- the following diagram represents a similar case where the
two lines do not actually cross
diagram
- it is necessary to provide algorithms which distinguish
between these very different conditions
2. Sliver polygons
- overlay algorithms compute the exact intersections
between lines (see Unit 14)
- in any overlay operation, it is likely that there will be
pairs of lines which should coincide, but do not because
of differences in digitizing
- these are called slivers, spurious polygons or
"coastline weave"
overhead - Overlay of two images
- if an arc or polygon of n1 points is overlaid on one of
n2 points, up to:
( 2n1n2/(n1+n2) - 3 ) slivers may be generated
- two possible approaches:
a. delete during the overlay operation, or
b. delete afterwards
Removing slivers during overlay
- this is the most common approach used in commercial GIS
programs
- this approach deals with the line as if it were fuzzy
diagram
- define a tolerance limit for each line which indicates
the amount of uncertainty that exists regarding the true
position of the digitized line
- provides a band of width "epsilon" around every line
- for digitized lines this width may be 1 mm
- using epsilon, can then conclude that lines which have a
difference in position less than epsilon are the same
line
- these two lines can then be collapsed to represent a
single line
Problem
- it is easy to get into difficulty:
- lines A and B within epsilon, therefore the same:
- lines B and C within epsilon, therefore the same:
- but lines A and C are not necessarily within epsilon
of each other
- polygon overlay routines which do sliver removal "on the
fly" must deal with this problem
Removing slivers after overlay
- need intelligent criteria to distinguish between slivers
and real polygons
- criteria for removal include:
- area: slivers are small
- shape: slivers are long and thin
- number of arcs: slivers generally have only 2
bounding arcs while real polygons rarely have only 2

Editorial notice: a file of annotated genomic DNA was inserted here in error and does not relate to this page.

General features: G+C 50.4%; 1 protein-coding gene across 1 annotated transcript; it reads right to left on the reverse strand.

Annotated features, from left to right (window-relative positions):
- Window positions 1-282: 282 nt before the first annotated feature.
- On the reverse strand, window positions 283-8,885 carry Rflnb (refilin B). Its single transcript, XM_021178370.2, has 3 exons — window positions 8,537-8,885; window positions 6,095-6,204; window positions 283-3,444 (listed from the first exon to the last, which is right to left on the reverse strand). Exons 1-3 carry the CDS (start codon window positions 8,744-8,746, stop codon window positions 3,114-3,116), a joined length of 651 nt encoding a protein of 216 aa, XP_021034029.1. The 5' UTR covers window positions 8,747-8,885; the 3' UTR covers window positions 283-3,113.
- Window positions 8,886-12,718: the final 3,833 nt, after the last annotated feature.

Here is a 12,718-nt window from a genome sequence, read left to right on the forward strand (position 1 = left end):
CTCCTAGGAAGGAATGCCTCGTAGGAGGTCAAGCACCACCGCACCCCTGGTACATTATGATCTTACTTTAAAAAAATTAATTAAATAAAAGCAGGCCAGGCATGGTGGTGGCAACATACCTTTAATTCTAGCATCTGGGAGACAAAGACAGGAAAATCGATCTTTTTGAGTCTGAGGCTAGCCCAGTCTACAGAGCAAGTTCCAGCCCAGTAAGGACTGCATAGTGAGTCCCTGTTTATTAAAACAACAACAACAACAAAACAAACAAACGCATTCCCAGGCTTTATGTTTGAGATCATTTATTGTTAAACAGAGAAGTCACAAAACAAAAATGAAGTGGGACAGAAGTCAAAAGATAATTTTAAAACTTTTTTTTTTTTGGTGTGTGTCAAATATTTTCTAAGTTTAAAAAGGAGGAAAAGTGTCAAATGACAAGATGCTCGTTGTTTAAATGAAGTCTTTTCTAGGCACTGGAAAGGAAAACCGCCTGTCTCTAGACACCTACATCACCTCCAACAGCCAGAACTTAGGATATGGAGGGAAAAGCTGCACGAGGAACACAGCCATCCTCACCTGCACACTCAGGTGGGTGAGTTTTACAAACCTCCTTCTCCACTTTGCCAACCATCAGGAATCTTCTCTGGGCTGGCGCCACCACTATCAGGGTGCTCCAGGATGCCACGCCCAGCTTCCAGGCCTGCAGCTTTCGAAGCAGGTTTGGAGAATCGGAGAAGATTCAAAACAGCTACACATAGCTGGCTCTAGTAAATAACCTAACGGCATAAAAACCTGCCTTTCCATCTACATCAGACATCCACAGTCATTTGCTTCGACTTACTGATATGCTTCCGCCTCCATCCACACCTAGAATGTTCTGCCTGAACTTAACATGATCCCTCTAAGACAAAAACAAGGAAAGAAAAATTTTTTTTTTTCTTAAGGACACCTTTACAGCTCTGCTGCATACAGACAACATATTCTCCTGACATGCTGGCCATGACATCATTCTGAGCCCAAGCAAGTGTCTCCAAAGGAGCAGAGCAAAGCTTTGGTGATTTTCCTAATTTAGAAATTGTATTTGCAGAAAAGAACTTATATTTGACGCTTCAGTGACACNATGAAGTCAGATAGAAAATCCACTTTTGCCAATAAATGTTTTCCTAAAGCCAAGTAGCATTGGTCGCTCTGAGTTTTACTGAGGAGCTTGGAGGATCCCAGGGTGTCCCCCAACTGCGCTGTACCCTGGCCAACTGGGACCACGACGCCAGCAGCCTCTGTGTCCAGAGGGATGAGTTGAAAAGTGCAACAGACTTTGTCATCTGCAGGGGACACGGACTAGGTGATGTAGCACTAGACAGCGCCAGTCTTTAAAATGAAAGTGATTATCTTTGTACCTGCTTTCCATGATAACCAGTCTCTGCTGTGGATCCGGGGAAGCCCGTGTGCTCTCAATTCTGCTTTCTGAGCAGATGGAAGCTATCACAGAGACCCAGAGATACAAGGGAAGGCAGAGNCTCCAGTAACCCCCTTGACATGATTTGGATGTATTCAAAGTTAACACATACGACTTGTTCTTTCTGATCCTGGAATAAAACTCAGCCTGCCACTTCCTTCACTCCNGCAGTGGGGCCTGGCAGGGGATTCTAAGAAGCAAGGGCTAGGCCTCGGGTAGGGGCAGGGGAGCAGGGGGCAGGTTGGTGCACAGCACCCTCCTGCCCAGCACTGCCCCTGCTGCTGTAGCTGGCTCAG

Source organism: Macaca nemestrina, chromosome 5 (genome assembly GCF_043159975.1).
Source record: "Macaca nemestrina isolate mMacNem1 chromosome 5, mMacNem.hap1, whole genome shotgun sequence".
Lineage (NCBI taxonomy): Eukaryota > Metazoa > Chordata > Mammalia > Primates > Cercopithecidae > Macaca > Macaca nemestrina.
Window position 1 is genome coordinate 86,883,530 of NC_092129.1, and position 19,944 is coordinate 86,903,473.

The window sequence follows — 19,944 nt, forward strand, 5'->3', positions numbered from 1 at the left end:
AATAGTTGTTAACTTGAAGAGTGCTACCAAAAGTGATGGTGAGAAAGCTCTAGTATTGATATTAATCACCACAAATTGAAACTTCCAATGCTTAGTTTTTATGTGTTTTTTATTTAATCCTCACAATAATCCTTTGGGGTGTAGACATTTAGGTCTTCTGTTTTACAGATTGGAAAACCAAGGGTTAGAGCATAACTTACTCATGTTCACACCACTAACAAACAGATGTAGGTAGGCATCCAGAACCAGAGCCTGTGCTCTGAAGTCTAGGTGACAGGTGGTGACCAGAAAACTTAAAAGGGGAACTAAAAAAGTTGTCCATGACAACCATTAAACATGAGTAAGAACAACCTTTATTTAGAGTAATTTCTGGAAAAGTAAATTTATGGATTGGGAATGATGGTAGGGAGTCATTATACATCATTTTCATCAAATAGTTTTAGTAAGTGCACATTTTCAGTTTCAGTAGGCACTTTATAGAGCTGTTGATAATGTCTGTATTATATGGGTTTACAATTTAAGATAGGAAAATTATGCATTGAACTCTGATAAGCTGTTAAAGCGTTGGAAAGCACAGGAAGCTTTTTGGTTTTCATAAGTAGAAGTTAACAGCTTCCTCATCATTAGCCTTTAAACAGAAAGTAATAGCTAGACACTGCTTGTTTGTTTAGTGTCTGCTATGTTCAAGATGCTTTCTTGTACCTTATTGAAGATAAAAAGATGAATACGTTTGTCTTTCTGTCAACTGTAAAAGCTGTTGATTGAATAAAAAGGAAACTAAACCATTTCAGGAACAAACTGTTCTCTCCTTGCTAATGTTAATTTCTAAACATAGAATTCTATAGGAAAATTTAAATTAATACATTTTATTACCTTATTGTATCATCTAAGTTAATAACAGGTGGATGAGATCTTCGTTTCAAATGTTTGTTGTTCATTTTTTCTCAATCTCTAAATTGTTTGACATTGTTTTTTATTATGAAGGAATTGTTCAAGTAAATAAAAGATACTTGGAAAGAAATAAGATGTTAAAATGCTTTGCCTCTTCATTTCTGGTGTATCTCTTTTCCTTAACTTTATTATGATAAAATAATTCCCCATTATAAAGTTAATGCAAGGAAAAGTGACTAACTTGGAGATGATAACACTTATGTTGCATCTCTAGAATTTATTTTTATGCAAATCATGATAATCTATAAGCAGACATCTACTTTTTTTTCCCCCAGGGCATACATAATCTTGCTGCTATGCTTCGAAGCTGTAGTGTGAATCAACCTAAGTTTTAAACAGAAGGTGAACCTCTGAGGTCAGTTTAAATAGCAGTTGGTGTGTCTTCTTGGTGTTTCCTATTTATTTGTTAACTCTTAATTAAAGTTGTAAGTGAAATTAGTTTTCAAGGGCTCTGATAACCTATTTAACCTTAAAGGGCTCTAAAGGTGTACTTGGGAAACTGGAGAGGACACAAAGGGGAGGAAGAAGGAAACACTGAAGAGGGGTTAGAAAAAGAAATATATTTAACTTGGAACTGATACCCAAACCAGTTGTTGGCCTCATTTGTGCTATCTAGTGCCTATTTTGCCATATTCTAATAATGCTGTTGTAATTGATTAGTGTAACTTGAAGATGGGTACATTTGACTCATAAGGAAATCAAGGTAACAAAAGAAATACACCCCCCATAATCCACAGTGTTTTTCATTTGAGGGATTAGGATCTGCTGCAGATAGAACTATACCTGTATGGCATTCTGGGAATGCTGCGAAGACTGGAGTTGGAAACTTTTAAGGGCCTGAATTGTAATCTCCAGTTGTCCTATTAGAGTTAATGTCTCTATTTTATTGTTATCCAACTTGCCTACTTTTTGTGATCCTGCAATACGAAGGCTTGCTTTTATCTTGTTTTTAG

- alternating attributes: if a "red" arc between
polygons A and B is overlaid on a "blue" arc between
polygons 1 and 2, the slivers will alternate between
A2 and B1
diagram
- junctions: slivers terminate in 4 arc junctions,
but 3 arc junctions are more common in real polygons
- chaining: slivers tend to occur in chains
- it is likely that the confidence with which it
can be concluded that two arcs are forming
slivers will increase steadily as we work along
the arc
- i.e. the attribute "sliver" is strongly
correlated
- if a sliver is detected, it can be replaced by an arc
along its center line
REFERENCES
McHarg, I.L., 1969. Design with Nature, Doubleday, New York
Goodchild, M.F., and N. S. Lam, 1980. "Areal Interpolation,"
Geoprocessing 1:297-312.
DISCUSSION AND EXAM QUESTIONS
1. McHarg described the overlay technique well before the
advent of GIS and polygon overlay. Discuss the advantages
and possible disadvantages of a computer implementation of
the technique.
2. Write out and illustrate the 16 Boolean combinations of
two polygons A and B.
3. Review and discuss the alternative forms of areal
interpolation described by Goodchild and Lam, 1980.
4. Discuss the relative advantages of raster and vector
approaches to polygon overlay. Identify the application
areas likely to adopt each method given their advantages.
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Last Updated: August 30, 1997.